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New Zealand's North Island hit by strong earthquake; 'Hobbit' sculpture falls

By Jethro Mullen, CNN
January 20, 2014 -- Updated 1728 GMT (0128 HKT)
Workers secure a giant eagle sculpture after it fell from the roof of Wellington Airport during a 6.2-magnitude earthquake.
Workers secure a giant eagle sculpture after it fell from the roof of Wellington Airport during a 6.2-magnitude earthquake.
STORY HIGHLIGHTS
  • NEW: The quake brings giant eagle sculpture hanging in an airport down to the floor
  • Thousands of people lose power and trains are suspended
  • The 6.2-magnitude quake hits about 110 kilometers northeast of the capital
  • There are no immediate reports of casualties

(CNN) -- A strong earthquake shook the lower part of New Zealand's North Island on Monday, rattling buildings and knocking out power for thousands of people.

It also caused a giant, hanging sculpture of an eagle that evokes a scene from "The Hobbit" to fall to the ground in one of the country's main airports.

The 6.2-magnitude quake's epicenter was about 110 kilometers (70 miles) northeast of Wellington, the country's capital, the U.S. Geological Survey said. Initially estimated at magnitude 6.3, the earthquake hit at a depth of about 28 kilometers (17 miles), the agency said.

It struck the earthquake-prone country just before 4 p.m. and was followed by a series of weaker aftershocks.

There were no immediate reports of casualties. But the quake cut off electricity for about 5,600 people in the mainly rural region north of Wellington, said energy network operator Powerco.

All trains on the rail network in the lower part of the North Island were halted while inspectors checked tracks for damage, the state-owned transportation company KiwiRail said. Falling rocks were also reported on some roads.

Measuring the magnitude of earthquakes

Giant eagle brought down

The earthquake was felt at Wellington Airport, where it shook a sculpture of a great eagle loose from some of its suspending lines, bringing it sinking down to the floor of the main terminal building.

The bird is one of two huge eagle sculptures, installed in the terminal building last month, that draw their inspiration from "The Hobbit: The Desolation of Smaug," the second part of a trilogy of movies filmed in New Zealand.

One of the roughly one-ton birds has a model of the movie character Gandalf, a wizard, riding on its back. But it was the other eagle that was brought down to earth by the quake, said Greg Thomas, a spokesman for the airport.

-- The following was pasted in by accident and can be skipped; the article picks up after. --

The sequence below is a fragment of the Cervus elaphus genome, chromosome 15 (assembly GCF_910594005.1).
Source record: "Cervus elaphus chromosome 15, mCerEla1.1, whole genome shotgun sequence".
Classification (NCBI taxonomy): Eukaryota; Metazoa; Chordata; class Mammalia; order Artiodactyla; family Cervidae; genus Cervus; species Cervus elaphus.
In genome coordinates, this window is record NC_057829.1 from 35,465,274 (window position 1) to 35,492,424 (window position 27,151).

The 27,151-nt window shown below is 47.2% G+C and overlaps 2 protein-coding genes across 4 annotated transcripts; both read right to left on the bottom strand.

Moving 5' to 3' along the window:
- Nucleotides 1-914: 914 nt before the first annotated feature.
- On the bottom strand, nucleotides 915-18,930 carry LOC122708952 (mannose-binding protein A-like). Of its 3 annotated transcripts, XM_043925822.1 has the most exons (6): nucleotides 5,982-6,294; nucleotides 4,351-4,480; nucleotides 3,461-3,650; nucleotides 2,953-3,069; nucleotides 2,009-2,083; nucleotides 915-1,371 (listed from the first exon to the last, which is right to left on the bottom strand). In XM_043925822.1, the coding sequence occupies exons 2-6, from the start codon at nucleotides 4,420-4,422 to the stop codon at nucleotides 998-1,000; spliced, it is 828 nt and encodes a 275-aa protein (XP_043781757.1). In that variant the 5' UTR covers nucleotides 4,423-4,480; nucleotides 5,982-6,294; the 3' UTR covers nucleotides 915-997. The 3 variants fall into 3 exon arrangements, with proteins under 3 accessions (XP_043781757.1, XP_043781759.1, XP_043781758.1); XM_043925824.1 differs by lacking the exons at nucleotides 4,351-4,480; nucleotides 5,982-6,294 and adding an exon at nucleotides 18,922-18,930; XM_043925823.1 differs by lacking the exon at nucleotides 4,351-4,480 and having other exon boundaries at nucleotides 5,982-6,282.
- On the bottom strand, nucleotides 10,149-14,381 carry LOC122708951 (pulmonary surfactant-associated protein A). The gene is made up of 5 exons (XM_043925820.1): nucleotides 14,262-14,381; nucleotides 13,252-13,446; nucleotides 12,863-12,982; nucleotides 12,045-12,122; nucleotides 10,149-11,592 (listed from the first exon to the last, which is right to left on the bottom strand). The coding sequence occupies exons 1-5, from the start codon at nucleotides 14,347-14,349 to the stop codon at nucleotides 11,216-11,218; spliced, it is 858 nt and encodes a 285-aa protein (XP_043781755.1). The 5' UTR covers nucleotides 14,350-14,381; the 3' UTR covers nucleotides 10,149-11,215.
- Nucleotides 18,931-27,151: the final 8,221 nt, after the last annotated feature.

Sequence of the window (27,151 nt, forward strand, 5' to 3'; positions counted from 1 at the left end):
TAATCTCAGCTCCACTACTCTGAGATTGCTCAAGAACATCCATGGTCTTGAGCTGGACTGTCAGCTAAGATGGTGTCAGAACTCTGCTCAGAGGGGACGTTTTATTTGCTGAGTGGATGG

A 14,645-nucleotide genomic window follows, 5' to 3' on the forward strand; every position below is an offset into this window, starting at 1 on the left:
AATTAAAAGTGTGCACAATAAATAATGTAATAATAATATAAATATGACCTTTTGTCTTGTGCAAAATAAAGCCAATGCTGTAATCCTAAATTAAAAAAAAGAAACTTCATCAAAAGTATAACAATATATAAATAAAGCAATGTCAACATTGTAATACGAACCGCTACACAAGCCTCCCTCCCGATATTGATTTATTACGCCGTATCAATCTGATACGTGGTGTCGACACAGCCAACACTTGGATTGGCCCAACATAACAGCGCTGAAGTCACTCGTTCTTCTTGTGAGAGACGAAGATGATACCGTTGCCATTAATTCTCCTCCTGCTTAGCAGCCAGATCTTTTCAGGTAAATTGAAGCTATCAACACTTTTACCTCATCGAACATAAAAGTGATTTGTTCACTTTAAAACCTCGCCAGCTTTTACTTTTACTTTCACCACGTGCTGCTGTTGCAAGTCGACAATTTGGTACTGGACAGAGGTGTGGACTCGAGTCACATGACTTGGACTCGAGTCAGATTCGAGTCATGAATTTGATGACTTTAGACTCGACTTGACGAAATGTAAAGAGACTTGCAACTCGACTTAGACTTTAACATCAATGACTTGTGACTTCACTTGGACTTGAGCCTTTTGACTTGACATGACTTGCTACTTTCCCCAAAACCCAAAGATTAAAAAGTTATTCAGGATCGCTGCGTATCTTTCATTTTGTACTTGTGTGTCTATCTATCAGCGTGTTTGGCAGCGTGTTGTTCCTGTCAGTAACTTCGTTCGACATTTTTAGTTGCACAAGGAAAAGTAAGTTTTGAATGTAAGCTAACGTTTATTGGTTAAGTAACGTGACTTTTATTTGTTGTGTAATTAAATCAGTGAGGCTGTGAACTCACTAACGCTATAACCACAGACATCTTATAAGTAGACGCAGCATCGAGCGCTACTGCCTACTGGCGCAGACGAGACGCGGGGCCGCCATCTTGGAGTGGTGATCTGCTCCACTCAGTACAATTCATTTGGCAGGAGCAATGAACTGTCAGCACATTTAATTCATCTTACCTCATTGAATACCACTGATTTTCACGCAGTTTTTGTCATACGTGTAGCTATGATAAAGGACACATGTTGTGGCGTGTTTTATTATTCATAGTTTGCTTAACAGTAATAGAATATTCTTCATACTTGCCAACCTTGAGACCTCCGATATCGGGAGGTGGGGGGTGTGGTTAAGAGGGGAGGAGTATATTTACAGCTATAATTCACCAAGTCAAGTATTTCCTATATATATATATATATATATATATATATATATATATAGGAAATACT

The area around the eagles has been cordoned off, he said.

New Zealand's tourism industry has benefited from and sought to capitalize on the "Lord of the Rings" and "Hobbit" movies, which were adapted from the J.R.R. Tolkien books and filmed against the backdrop of some of the country's striking landscapes.

Investigation planned

Photos posted on social media Monday showed the fallen eagle's wings, which measure 15 meters across, spread over part of a food counter in the airport. Its talons are resting on a table and chairs, but its head, still attached to its suspension, is reaching up to the ceiling.

Thomas said nobody was hurt by the giant bird, which swayed for some time during the earthquake before coming slowly down to the floor.

It will now be removed and a "thorough investigation" will be held, the airport said. Gandalf and his eagle will be further secured before the area underneath them is reopened.

Flights at the airport were unaffected by the quake, Thomas said.

'Ring of fire'

Some residents of the region reported on social media that furniture in their homes had suffered damage, CNN affiliate TVNZ reported.

New Zealand sits at the southwestern edge of the Pacific "ring of fire," an area of high seismic and volcanic activity that stretches up through Japan, across to Alaska and down the west coasts of North and South America.

In February 2011, a 6.3-magnitude earthquake toppled buildings in the South Island city of Christchurch, killing 185 people and injuring several thousand.

New Zealand in 2011: The deadly scene after a strong earthquake

What we've learned since '94 Northridge quake in California

The Fast Facts on earthquakes

CNN's Judy Kwon contributed to this report.

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